Offensive tackle Laremy Tunsil, the Miami Dolphins’ first-round pick in last week’s NFL draft out of Mississippi, won’t start his career in the NFL’s substance abuse program, according to an ESPN report, but he will be monitored closely.
Tunsil, rated as the best player in the draft regardless of position by some, fell to the Dolphins at No. 13 largely because a video that surfaced on draft night that showed him smoking from a bong.
The Dolphins said they vetted Tunsil for months and weren’t scared off by the video or his subsequent admission he requested and received cash from an Ole Miss football official to pay his mother’s bills.
Dolphins owner Steve Ross said Saturday he was in favor of drafting Tunsil, who he called a “good kid.”
“I think a lot of work was done for months and months,” Ross said. “Two hours before the draft [the video is released], it’s totally someone out to get the guy. It’s not a question of this guy changed overnight.
“And the work we’ve done on him, the people we talked to, and even subsequently we continued that, and meeting the kid you know this [is]a good kid. It’s going to be a great choice.”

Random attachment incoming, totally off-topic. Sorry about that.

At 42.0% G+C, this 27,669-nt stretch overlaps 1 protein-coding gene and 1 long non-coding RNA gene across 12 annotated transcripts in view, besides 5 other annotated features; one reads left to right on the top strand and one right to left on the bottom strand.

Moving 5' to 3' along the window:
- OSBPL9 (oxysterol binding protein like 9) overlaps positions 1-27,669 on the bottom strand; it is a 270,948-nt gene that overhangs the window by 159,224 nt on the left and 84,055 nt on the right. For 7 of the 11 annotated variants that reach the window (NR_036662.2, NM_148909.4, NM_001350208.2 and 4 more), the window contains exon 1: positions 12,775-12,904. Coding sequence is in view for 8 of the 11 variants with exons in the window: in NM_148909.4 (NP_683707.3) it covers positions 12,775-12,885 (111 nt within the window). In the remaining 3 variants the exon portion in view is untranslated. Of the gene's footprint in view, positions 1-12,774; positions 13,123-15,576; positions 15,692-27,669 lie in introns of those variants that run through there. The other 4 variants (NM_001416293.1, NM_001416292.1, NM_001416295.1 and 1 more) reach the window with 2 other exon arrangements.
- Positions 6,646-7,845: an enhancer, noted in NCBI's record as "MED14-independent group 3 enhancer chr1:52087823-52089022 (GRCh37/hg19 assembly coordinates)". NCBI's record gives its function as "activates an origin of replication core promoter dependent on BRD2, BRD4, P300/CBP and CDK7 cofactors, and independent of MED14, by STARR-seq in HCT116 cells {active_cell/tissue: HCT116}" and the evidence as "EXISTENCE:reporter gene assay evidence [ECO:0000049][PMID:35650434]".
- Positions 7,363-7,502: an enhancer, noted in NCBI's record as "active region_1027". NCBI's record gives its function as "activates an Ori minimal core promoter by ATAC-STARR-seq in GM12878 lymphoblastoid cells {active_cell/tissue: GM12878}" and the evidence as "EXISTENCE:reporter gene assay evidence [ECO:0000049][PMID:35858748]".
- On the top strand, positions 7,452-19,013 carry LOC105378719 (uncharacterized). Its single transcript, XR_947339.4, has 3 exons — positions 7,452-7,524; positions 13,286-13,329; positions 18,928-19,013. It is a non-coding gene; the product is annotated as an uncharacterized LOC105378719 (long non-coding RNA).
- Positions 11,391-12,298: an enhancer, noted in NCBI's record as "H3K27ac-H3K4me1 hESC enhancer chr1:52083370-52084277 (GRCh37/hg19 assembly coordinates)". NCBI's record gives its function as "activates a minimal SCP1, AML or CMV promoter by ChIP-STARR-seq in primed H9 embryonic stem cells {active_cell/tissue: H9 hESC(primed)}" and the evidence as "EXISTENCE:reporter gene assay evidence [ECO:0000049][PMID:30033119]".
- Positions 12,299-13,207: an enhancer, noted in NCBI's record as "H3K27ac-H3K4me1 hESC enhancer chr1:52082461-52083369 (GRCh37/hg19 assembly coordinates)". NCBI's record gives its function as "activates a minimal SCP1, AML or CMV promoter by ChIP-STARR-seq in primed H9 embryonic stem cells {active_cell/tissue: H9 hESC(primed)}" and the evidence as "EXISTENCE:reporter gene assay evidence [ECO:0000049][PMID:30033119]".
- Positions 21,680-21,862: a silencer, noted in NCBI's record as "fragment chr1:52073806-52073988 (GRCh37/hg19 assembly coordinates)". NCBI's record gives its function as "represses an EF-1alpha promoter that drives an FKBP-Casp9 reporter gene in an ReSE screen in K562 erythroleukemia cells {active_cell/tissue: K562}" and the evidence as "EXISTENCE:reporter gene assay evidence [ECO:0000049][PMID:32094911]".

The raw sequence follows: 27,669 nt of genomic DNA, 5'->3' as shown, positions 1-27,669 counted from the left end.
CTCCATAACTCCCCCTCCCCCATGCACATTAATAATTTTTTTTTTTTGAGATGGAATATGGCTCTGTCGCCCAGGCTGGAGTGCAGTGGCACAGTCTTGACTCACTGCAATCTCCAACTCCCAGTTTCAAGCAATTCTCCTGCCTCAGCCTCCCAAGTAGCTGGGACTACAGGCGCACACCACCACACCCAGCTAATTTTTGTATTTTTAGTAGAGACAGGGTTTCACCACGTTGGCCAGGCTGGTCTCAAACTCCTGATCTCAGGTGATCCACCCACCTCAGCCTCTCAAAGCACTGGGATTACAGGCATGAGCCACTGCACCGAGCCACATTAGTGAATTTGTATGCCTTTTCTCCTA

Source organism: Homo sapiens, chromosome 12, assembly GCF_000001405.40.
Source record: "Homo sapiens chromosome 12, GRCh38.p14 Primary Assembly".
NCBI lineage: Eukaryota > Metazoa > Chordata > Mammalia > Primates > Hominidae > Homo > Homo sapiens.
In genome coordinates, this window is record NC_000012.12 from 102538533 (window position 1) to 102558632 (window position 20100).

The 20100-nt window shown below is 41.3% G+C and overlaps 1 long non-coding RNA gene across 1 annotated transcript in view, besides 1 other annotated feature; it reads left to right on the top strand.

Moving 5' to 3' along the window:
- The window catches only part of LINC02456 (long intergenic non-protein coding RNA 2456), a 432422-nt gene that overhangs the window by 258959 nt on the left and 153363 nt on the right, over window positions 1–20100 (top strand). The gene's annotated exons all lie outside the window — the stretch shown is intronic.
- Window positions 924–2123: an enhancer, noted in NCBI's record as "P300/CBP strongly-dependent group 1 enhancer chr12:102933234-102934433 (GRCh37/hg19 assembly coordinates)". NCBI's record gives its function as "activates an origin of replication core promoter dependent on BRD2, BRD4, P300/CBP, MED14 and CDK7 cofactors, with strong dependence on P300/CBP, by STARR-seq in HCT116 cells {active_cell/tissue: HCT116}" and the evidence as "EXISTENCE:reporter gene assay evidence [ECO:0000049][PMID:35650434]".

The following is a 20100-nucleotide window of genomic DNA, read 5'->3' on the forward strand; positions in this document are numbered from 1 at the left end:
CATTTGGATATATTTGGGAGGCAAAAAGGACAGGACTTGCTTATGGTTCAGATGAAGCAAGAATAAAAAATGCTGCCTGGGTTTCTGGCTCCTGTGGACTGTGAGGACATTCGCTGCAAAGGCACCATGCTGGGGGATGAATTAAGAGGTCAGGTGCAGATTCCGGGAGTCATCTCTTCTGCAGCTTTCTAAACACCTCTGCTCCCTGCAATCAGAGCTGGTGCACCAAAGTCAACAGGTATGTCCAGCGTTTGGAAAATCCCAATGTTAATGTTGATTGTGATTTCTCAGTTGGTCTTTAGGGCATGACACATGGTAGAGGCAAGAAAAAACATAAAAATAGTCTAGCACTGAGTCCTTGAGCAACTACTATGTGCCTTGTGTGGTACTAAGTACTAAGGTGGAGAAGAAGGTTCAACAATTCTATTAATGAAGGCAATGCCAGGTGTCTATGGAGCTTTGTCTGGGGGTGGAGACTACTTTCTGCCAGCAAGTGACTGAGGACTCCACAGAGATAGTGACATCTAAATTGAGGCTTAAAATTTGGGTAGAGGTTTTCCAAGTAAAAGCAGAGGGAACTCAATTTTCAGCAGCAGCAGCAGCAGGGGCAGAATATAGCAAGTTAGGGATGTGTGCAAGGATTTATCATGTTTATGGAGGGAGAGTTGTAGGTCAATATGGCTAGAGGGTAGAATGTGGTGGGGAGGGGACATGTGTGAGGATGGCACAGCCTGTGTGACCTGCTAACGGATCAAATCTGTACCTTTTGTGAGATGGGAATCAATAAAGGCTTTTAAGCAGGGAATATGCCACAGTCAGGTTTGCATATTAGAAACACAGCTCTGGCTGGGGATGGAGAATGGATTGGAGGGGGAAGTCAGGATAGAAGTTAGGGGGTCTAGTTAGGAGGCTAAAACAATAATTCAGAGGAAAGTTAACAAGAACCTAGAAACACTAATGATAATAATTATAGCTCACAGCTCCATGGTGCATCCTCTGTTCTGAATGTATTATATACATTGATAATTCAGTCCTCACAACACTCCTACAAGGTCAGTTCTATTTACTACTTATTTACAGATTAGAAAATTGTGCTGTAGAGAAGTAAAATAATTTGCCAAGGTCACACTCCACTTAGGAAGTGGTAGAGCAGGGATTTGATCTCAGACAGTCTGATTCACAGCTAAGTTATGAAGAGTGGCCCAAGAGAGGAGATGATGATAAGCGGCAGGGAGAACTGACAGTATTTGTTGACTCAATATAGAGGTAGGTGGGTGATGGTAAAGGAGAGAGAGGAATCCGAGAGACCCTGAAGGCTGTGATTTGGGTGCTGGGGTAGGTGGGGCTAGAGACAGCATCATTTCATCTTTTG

New approach to rookie minicamp
The Dolphins won’t have a traditional rookie minicamp Friday and Saturday under coach Adam Gase in the sense players will get classroom teaching and meetings with nutritionists and the sports science department as opposed to on-field instruction.
The Dolphins are being sensitive to the fatigue by incoming rookies since the end of the college season. Many go from the Senior Bowl workouts to camps that prepare them specifically for the NFL scouting combine, then to the combine, then into private workouts and visits to NFL teams.
Rookies often mention how worn out they are during rookie minicamp, so the Dolphins have decided to alleviate that workload. It’s believed the rookies will barely take the field during the sessions.